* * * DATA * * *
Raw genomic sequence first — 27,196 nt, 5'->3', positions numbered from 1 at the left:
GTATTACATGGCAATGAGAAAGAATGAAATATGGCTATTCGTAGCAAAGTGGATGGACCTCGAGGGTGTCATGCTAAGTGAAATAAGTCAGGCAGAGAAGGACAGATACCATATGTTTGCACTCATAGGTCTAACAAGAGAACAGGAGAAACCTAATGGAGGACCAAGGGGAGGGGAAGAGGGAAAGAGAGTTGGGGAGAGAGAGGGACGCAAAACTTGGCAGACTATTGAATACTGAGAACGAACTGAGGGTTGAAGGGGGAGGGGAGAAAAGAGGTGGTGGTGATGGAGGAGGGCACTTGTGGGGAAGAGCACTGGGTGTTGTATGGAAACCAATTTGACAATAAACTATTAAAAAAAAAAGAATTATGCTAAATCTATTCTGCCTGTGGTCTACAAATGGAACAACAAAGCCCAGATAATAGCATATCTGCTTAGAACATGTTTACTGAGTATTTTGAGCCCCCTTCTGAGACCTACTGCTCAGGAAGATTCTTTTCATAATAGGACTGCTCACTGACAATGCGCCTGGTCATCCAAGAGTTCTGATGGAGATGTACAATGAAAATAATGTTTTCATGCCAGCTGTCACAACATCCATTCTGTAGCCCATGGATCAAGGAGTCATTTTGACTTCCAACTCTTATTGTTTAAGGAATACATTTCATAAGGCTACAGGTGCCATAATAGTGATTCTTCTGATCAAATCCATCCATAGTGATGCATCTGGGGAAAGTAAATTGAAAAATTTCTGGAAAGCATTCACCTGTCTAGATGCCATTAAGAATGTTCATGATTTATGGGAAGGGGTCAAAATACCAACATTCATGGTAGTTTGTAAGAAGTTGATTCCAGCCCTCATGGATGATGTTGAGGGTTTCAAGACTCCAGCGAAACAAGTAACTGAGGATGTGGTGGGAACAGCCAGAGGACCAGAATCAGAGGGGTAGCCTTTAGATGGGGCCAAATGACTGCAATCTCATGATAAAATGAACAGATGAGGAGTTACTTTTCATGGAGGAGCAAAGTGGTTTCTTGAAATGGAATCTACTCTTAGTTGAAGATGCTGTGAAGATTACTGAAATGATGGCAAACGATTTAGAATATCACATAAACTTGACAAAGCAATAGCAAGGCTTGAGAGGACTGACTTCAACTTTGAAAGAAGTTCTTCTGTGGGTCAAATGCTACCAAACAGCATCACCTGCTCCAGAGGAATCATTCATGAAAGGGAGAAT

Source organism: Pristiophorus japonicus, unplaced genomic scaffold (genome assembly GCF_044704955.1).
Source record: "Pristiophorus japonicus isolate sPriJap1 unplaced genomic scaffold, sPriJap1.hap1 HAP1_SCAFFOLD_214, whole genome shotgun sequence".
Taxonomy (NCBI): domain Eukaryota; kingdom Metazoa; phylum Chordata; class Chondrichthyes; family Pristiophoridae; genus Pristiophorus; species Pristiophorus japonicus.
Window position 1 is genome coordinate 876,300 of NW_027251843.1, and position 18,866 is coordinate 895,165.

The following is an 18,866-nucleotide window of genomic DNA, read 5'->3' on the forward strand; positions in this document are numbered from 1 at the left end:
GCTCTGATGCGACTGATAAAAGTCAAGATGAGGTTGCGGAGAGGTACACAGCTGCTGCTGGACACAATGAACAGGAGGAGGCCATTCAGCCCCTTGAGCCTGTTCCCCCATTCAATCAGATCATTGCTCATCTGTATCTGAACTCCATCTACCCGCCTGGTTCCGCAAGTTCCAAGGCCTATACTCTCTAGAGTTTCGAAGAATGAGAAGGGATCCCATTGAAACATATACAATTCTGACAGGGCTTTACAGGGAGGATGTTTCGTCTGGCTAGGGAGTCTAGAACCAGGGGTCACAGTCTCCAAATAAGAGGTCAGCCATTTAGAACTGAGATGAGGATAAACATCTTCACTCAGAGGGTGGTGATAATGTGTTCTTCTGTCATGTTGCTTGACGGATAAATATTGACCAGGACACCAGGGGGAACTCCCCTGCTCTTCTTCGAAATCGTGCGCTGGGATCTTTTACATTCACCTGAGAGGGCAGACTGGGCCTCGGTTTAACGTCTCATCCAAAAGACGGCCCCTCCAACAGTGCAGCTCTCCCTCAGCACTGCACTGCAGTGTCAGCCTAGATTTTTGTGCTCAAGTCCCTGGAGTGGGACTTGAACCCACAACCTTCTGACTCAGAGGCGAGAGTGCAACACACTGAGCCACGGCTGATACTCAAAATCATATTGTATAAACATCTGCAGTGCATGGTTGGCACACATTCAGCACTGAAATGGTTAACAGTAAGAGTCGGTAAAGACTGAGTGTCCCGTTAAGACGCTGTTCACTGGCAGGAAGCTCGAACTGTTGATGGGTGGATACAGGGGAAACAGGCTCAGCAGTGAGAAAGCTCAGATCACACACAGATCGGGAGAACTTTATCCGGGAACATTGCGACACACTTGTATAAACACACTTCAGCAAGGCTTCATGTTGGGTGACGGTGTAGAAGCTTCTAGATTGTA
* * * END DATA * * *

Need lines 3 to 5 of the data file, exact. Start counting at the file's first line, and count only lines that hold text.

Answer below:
Source organism: Pristiophorus japonicus, unplaced genomic scaffold (genome assembly GCF_044704955.1).
Source record: "Pristiophorus japonicus isolate sPriJap1 unplaced genomic scaffold, sPriJap1.hap1 HAP1_SCAFFOLD_214, whole genome shotgun sequence".
Taxonomy (NCBI): domain Eukaryota; kingdom Metazoa; phylum Chordata; class Chondrichthyes; family Pristiophoridae; genus Pristiophorus; species Pristiophorus japonicus.